It might seem like everyone and their moms (okay, well, their partners) moves in with their S.O. before walking to the alter. And that’s not too far off, considering the trend in living together before marriage is rising. According to the U.S. Census Bureau, 8.5 million unmarried couples lived together in 2018 (they didn’t count same-sex couples in that number).
But that doesn’t mean it’s for everyone. As with most relationship issues, when it comes to deciding whether you should cohabitate before marriage, it all depends on the individuals involved. So to help you weigh the pros and cons, I chatted with two relationship experts. Here’s what to know.
Living together before marriage definitely comes with some advantages.
“Going from living on your own terms to sharing a place with someone can be simultaneously fun and extraordinarily challenging,” says Logan Levkoff, Ph.D., a sex and relationships expert in NYC. “Sharing a space can bring up a lot of issues and put your relationship to the test: You get a crash course in cooperation, negotiation, your ability to put someone’s needs and tastes above or equal to your own. These are all relationship experiences that you should have prior to getting married.”
Megan Fleming, Ph.D., an NYC-based sex and relationship therapist, agrees, adding that living with someone and spending nearly 24/7 with them means you’ll have a chance to really, truly see their priorities and values, as well as how those line up with yours. It’s like a practice run for what your everyday life might be like if you do decide to get married down the road.
Another important point it brings up: how you align on the topic of sex. “It gives you a sense of how attuned you are to each others’ sexual needs, in terms of both frequency and quality,” Fleming says. “Sex is a small part of a relationship when it’s going well. When it’s not going well, it’s a big part of a relationship.”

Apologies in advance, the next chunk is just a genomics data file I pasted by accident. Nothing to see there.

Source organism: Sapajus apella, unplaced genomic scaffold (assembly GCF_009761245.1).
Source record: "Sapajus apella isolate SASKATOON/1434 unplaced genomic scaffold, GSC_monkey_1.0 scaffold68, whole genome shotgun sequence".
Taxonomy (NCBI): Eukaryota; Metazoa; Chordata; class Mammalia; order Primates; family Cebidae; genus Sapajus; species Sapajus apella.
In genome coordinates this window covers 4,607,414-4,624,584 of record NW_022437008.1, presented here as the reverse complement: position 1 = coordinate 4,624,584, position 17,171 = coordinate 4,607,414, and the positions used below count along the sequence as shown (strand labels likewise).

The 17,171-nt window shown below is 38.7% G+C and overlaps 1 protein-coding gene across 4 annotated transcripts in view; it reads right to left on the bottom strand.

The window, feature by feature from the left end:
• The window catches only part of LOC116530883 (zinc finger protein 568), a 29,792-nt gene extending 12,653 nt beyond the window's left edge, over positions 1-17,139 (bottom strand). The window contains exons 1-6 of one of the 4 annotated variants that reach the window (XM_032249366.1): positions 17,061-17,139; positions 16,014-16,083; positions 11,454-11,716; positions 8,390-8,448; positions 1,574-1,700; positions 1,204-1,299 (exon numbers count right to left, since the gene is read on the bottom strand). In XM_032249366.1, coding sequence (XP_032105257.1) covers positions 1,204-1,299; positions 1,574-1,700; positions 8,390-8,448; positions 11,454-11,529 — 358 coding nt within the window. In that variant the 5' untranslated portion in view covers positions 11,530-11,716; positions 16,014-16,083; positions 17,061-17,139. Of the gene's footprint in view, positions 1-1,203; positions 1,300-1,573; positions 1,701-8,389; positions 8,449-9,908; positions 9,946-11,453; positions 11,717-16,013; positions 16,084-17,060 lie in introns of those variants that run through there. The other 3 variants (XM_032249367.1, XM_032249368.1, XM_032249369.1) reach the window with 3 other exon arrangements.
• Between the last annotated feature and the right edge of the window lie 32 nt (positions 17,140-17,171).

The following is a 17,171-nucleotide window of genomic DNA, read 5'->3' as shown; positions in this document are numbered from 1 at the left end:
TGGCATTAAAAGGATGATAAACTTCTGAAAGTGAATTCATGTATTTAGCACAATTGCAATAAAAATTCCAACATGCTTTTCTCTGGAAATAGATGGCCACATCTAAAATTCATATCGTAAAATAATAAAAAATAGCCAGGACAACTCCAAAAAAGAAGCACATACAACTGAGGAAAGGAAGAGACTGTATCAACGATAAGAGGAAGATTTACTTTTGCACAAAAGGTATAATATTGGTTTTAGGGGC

One study also shows that people who cohabitated with their S.O. self-reported higher physical and mental health than those who didn’t live with their lover (married couples also reported higher health). So check off the box for cohabitors being happier with their bodies and mind, too.
What are the disadvantages of living together before marriage?
Levkoff doesn’t list any major cons to cohabitating with your partner pre-marriage—she’s a big proponent. But Fleming mentions that marriage usually means more of a commitment than living together, which likely translates to people putting in more of an effort with that level of loyalty compared to simply sharing a shelter.
On the other hand, when you’re dating and you do start to intertwine your lives by moving in together, it’s more difficult to break it off if you need to, Fleming says. This could be one of the reasons research shows that although living with your partner before marriage leads to more success in the first year, down the line, it can actually increase the risk of divorce.
Researchers aren’t sure why this is, but Fleming says it could be that after you move in together, you may realize it’s too tough to cut ties, so you get married instead. Years later, you might decide it’s not for you and bam, divorce. So the key to avoiding divorce down the line could be figuring out your level of commitment to the relationship even before you share a front door.